Structural materials in the new Generation IV reactors will operate in harsh radiation conditions coupled with high levels of hydrogen and helium production and will experience severe degradation of mechanical properties. Therefore, understanding of the physical mechanisms responsible for the microstructural evolution and corresponding mechanical property changes is critical. As the involved phenomena are very complex and span in several length scales, a multiscale approach is necessary in order to fully understand the degradation of materials in irradiated environments. In previous work, we used molecular dynamics simulations to develop critical rules for the mobility of dislocations in various iron alloys and their interaction with several types of defects that include, among others, helium bubbles and grain boundaries. In this work, Dislocation Dynamics simulations of iron alloys are used to study the mechanical behavior and the degradation under irradiation of large systems with high dislocation and defect densities.
Enhanced thermal conductivity oxide fuels offer increases in both safety and efficiency of commercial light water reactors. Low-temperature oxidative sintering and Spark Plasma Sintering (SPS) techniques have been used to produce UO2-SiC composite pellets. Oxidative sintering performed for 4 hours at 1200∼1600oC and SPS was employed only for 5 mins at the same temperature. While oxidative sintering failed to achieve enhanced thermal conductivity, the SPS sintered pellet obtained promising features such as higher density, better interfacial contact, and reduced chemical reaction. Thermal conductivity measurement at 100oC, 500oC, and 900oC revealed maximum 62% higher thermal conductivity value, when compared to UO2 pellets, in SPS sintered UO2-10vol% SiC composite pellet. The result shows that the SPS technique is required to sinter UO2-SiC nuclear fuel pellets with a high value of thermal conductivity.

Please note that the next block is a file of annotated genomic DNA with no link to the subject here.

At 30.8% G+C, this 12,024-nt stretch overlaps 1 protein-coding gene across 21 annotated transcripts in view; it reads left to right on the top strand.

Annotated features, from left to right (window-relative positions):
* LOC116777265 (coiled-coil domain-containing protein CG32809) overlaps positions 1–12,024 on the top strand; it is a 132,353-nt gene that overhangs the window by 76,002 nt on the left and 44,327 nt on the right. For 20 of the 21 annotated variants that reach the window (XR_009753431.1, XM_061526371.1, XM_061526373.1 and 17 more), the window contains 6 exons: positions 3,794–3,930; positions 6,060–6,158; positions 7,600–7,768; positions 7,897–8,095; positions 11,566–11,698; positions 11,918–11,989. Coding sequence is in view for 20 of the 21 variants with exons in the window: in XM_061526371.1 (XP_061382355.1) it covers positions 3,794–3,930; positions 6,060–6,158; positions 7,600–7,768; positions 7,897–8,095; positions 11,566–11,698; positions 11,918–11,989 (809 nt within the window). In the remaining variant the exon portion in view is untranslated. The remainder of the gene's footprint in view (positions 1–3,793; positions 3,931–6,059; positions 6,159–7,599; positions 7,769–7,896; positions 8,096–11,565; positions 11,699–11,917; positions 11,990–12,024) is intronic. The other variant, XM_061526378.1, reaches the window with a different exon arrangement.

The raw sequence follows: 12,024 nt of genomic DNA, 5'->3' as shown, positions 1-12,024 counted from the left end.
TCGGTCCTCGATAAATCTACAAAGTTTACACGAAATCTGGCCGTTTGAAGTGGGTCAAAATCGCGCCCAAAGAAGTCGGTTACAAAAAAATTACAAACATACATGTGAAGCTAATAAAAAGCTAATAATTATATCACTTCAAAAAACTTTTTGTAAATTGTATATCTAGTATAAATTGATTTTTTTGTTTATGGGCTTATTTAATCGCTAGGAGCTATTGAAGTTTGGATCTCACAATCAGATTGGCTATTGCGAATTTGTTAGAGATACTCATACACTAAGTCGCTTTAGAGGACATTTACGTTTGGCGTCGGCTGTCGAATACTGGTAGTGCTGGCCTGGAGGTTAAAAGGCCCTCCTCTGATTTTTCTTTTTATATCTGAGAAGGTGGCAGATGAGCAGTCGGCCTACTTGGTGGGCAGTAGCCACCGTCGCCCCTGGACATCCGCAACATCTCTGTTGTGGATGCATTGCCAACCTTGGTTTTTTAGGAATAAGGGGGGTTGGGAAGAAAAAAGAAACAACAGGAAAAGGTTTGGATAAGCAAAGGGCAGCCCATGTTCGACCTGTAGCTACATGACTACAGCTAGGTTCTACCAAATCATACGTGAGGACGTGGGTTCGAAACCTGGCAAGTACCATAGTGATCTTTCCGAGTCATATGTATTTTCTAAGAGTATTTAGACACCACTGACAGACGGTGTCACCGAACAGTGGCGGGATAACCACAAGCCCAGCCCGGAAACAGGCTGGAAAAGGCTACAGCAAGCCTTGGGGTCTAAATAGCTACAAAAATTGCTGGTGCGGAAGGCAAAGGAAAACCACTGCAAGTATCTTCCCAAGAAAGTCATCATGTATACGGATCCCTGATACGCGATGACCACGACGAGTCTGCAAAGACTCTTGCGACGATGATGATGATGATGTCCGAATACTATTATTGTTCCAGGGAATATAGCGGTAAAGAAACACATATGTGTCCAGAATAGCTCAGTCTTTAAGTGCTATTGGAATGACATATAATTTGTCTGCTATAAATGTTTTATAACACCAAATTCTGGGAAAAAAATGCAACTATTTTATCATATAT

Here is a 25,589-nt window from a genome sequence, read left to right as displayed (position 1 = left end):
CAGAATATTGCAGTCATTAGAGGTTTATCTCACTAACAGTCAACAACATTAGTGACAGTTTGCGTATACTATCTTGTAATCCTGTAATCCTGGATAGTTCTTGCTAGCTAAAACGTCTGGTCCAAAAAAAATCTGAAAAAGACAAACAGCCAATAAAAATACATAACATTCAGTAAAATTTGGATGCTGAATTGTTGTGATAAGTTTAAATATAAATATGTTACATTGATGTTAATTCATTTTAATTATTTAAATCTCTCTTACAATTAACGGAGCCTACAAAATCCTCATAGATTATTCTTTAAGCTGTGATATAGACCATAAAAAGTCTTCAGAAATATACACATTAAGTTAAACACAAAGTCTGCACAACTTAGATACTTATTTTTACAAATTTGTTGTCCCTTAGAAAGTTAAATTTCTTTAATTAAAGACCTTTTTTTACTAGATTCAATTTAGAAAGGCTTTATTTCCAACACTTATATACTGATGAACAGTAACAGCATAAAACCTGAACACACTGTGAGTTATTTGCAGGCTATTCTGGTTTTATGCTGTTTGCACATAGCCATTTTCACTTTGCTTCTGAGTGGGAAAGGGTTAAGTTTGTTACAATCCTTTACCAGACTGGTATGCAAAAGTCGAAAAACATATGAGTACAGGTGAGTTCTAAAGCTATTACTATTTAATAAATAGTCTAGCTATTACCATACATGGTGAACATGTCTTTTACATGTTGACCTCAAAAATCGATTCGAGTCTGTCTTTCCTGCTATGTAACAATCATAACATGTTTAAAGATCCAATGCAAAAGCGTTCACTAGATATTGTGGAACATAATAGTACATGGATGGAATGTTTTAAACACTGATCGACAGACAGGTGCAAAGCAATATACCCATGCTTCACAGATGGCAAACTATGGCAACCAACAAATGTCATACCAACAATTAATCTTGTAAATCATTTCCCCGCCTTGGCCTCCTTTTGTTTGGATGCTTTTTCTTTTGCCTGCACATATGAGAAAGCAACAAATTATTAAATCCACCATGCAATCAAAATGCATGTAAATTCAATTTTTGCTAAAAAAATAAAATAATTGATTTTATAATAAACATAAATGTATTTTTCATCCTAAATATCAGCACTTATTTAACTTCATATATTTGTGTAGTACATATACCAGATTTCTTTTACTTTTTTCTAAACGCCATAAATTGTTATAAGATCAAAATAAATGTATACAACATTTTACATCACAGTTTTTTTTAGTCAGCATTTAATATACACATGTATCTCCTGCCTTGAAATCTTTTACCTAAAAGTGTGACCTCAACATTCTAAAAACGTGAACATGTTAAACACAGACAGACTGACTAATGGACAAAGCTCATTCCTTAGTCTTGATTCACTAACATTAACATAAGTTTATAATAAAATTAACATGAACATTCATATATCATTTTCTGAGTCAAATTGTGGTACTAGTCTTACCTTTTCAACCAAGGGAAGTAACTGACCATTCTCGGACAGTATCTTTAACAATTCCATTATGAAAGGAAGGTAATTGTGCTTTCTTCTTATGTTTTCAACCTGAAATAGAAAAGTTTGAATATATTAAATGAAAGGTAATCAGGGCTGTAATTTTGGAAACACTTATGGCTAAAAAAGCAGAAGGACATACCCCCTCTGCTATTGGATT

Identical samples of uranium coupons were prepared and each exposed to hydrogen for different times (where this time is significantly less than a classically understood ‘induction time’). Samples were prepared from rolled depleted uranium stock: as-received oxide was removed on all surfaces and two faces (~12x12 mm) were polished to a sub-micron standard. Samples were individually taken through a Vacuum Thermal Pre-Treatment cycle from room temperature to 200°C to the reaction temperature (80°C) over 40 hours and subsequently exposed to 10 mbar O2 for 24 hours. After O2 was removed, the samples were exposed to hydrogen for pre-determined times of up to 48 minutes. Examination of the samples by Scanning Electron Microscopy (SEM) has, as expected, identified small features protruding from the surface believed to have been caused by sub-surface precipitation of UH3. In general these features are circular and isolated from each other, have a diameter of less than 3μm and appear as either ‘flat-topped’ or ‘domed’ morphology. In addition, longer time exposure samples show a predominance of ‘area attack’ where coalesced sub-surface precipitation appears to be confined to particular metal grains. X-Ray Diffraction (XRD) data show an increase in the quantity of UH3 with time.